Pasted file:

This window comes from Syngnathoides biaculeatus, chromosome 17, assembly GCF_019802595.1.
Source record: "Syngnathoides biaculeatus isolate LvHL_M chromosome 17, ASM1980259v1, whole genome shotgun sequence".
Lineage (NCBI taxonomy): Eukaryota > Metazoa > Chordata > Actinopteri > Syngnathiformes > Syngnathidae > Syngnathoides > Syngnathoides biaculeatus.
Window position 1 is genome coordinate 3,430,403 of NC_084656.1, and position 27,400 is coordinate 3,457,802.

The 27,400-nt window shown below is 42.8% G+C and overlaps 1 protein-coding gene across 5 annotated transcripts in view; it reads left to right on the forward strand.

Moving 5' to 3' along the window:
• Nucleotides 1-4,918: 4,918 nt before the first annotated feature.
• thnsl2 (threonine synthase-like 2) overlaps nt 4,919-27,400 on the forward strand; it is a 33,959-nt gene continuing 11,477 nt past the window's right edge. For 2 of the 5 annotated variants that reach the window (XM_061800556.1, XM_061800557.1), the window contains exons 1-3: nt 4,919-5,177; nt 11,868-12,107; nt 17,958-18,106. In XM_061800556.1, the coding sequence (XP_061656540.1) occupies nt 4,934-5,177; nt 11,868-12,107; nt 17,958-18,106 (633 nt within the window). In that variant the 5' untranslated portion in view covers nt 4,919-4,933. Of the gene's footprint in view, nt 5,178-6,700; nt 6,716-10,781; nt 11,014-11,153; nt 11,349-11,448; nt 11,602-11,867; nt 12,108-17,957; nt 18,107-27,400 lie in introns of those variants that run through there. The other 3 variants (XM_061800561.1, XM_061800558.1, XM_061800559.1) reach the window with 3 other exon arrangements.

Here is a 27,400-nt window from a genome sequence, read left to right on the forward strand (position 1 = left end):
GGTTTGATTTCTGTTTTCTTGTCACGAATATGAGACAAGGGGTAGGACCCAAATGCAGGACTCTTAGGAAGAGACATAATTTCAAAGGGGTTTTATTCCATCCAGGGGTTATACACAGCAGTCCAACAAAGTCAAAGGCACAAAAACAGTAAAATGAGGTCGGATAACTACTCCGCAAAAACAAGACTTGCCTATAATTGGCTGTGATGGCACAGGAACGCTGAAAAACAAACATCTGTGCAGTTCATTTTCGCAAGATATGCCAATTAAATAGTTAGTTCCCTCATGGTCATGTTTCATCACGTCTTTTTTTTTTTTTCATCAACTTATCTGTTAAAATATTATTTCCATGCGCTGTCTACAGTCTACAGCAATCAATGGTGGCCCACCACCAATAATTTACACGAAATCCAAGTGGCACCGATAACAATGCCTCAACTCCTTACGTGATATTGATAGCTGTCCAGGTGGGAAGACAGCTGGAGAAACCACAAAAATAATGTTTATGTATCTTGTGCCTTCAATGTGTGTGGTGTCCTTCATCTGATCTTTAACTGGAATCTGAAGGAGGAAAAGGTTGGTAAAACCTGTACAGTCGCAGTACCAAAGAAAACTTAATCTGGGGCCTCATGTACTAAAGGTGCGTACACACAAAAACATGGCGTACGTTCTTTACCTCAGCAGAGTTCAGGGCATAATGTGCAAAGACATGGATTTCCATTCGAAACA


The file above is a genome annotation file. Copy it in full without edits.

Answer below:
This window comes from Syngnathoides biaculeatus, chromosome 17, assembly GCF_019802595.1.
Source record: "Syngnathoides biaculeatus isolate LvHL_M chromosome 17, ASM1980259v1, whole genome shotgun sequence".
Lineage (NCBI taxonomy): Eukaryota > Metazoa > Chordata > Actinopteri > Syngnathiformes > Syngnathidae > Syngnathoides > Syngnathoides biaculeatus.
Window position 1 is genome coordinate 3,430,403 of NC_084656.1, and position 27,400 is coordinate 3,457,802.

The 27,400-nt window shown below is 42.8% G+C and overlaps 1 protein-coding gene across 5 annotated transcripts in view; it reads left to right on the forward strand.

Moving 5' to 3' along the window:
• Nucleotides 1-4,918: 4,918 nt before the first annotated feature.
• thnsl2 (threonine synthase-like 2) overlaps nt 4,919-27,400 on the forward strand; it is a 33,959-nt gene continuing 11,477 nt past the window's right edge. For 2 of the 5 annotated variants that reach the window (XM_061800556.1, XM_061800557.1), the window contains exons 1-3: nt 4,919-5,177; nt 11,868-12,107; nt 17,958-18,106. In XM_061800556.1, the coding sequence (XP_061656540.1) occupies nt 4,934-5,177; nt 11,868-12,107; nt 17,958-18,106 (633 nt within the window). In that variant the 5' untranslated portion in view covers nt 4,919-4,933. Of the gene's footprint in view, nt 5,178-6,700; nt 6,716-10,781; nt 11,014-11,153; nt 11,349-11,448; nt 11,602-11,867; nt 12,108-17,957; nt 18,107-27,400 lie in introns of those variants that run through there. The other 3 variants (XM_061800561.1, XM_061800558.1, XM_061800559.1) reach the window with 3 other exon arrangements.

Here is a 27,400-nt window from a genome sequence, read left to right on the forward strand (position 1 = left end):
GGTTTGATTTCTGTTTTCTTGTCACGAATATGAGACAAGGGGTAGGACCCAAATGCAGGACTCTTAGGAAGAGACATAATTTCAAAGGGGTTTTATTCCATCCAGGGGTTATACACAGCAGTCCAACAAAGTCAAAGGCACAAAAACAGTAAAATGAGGTCGGATAACTACTCCGCAAAAACAAGACTTGCCTATAATTGGCTGTGATGGCACAGGAACGCTGAAAAACAAACATCTGTGCAGTTCATTTTCGCAAGATATGCCAATTAAATAGTTAGTTCCCTCATGGTCATGTTTCATCACGTCTTTTTTTTTTTTTCATCAACTTATCTGTTAAAATATTATTTCCATGCGCTGTCTACAGTCTACAGCAATCAATGGTGGCCCACCACCAATAATTTACACGAAATCCAAGTGGCACCGATAACAATGCCTCAACTCCTTACGTGATATTGATAGCTGTCCAGGTGGGAAGACAGCTGGAGAAACCACAAAAATAATGTTTATGTATCTTGTGCCTTCAATGTGTGTGGTGTCCTTCATCTGATCTTTAACTGGAATCTGAAGGAGGAAAAGGTTGGTAAAACCTGTACAGTCGCAGTACCAAAGAAAACTTAATCTGGGGCCTCATGTACTAAAGGTGCGTACACACAAAAACATGGCGTACGTTCTTTACCTCAGCAGAGTTCAGGGCATAATGTGCAAAGACATGGATTTCCATTCGAAACA